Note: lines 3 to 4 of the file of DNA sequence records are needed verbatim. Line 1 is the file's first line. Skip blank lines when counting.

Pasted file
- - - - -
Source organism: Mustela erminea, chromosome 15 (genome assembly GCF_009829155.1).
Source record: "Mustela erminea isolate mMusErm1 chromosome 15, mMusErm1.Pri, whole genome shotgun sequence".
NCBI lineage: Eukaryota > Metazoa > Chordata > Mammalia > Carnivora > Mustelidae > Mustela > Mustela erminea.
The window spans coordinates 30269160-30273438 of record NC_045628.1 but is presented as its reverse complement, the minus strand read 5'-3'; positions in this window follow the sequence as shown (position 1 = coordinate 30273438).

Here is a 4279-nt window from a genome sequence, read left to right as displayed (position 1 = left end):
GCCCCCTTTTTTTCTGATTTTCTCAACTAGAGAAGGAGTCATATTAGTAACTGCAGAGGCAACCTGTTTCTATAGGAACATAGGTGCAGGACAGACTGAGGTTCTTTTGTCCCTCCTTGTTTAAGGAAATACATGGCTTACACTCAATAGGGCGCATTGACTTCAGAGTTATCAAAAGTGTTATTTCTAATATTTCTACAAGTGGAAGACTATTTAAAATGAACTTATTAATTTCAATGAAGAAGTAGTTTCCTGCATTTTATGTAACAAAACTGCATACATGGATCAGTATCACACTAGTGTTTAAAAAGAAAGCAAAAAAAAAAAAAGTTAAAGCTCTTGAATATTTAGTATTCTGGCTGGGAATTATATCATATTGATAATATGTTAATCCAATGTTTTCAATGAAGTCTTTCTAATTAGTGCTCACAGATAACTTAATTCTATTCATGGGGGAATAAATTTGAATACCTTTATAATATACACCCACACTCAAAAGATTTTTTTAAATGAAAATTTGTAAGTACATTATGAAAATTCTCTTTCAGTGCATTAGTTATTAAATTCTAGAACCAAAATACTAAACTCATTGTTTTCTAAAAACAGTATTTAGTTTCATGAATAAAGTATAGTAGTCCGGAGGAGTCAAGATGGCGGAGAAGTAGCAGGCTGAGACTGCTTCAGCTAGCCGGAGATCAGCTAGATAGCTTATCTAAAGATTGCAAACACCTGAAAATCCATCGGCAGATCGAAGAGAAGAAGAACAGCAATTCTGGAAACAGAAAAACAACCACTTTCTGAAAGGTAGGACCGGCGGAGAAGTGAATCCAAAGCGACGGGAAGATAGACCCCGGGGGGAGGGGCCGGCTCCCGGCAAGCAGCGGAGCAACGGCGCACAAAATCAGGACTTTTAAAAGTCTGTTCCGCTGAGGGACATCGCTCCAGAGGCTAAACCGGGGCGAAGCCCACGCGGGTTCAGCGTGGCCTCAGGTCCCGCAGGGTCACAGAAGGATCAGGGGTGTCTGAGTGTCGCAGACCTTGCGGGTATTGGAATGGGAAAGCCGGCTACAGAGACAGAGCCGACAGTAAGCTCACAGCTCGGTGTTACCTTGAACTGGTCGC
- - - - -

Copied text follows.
NCBI lineage: Eukaryota > Metazoa > Chordata > Mammalia > Carnivora > Mustelidae > Mustela > Mustela erminea.
The window spans coordinates 30269160-30273438 of record NC_045628.1 but is presented as its reverse complement, the minus strand read 5'-3'; positions in this window follow the sequence as shown (position 1 = coordinate 30273438).